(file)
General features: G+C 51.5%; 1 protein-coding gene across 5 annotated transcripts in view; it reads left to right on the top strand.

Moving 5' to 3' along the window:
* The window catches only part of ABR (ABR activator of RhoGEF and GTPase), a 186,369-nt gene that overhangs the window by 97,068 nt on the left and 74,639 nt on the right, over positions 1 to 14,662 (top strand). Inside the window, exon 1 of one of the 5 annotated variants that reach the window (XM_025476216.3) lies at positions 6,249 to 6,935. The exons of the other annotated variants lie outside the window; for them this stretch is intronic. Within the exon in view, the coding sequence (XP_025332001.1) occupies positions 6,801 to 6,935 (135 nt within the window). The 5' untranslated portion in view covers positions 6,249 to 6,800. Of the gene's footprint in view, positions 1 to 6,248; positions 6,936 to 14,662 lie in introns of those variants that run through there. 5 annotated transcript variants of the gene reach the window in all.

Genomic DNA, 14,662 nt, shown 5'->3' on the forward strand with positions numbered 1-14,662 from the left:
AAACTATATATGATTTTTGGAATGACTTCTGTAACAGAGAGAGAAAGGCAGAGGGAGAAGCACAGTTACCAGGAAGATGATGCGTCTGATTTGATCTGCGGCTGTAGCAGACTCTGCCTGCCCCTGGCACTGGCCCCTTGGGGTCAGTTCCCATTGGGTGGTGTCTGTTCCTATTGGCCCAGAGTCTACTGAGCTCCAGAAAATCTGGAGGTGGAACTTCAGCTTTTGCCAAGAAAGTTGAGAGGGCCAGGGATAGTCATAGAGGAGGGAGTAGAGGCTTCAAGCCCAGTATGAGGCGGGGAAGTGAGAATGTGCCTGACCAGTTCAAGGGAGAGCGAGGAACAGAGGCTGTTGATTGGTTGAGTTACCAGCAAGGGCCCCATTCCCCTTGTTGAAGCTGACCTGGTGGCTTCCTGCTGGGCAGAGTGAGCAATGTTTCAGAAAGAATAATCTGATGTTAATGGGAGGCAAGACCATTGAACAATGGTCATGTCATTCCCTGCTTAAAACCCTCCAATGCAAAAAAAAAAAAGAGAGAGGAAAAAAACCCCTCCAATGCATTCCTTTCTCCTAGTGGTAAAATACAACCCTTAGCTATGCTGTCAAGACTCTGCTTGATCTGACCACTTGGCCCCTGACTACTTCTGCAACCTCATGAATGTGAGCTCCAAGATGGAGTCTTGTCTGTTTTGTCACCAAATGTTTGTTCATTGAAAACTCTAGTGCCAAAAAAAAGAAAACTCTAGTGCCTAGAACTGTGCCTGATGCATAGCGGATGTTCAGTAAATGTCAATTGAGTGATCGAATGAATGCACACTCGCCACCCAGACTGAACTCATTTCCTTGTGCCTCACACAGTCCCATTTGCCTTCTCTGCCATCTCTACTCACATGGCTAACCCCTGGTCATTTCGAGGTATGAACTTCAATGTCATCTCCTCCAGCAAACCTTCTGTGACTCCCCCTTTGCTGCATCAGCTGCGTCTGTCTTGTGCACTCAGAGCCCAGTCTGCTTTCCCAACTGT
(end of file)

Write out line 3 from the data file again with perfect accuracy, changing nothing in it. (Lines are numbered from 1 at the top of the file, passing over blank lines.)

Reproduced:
* The window catches only part of ABR (ABR activator of RhoGEF and GTPase), a 186,369-nt gene that overhangs the window by 97,068 nt on the left and 74,639 nt on the right, over positions 1 to 14,662 (top strand). Inside the window, exon 1 of one of the 5 annotated variants that reach the window (XM_025476216.3) lies at positions 6,249 to 6,935. The exons of the other annotated variants lie outside the window; for them this stretch is intronic. Within the exon in view, the coding sequence (XP_025332001.1) occupies positions 6,801 to 6,935 (135 nt within the window). The 5' untranslated portion in view covers positions 6,249 to 6,800. Of the gene's footprint in view, positions 1 to 6,248; positions 6,936 to 14,662 lie in introns of those variants that run through there. 5 annotated transcript variants of the gene reach the window in all.